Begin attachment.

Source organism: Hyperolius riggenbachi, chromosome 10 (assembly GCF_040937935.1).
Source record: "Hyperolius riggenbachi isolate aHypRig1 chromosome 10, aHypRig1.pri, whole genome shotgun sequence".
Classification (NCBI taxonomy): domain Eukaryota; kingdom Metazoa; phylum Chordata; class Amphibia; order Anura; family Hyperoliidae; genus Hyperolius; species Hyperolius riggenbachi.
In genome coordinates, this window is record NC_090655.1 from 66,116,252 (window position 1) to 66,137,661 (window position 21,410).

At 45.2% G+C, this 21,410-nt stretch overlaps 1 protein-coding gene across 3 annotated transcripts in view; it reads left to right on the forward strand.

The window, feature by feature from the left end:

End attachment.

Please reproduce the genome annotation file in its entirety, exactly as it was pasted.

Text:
Source organism: Hyperolius riggenbachi, chromosome 10 (assembly GCF_040937935.1).
Source record: "Hyperolius riggenbachi isolate aHypRig1 chromosome 10, aHypRig1.pri, whole genome shotgun sequence".
Classification (NCBI taxonomy): domain Eukaryota; kingdom Metazoa; phylum Chordata; class Amphibia; order Anura; family Hyperoliidae; genus Hyperolius; species Hyperolius riggenbachi.
In genome coordinates, this window is record NC_090655.1 from 66,116,252 (window position 1) to 66,137,661 (window position 21,410).

At 45.2% G+C, this 21,410-nt stretch overlaps 1 protein-coding gene across 3 annotated transcripts in view; it reads left to right on the forward strand.

The window, feature by feature from the left end: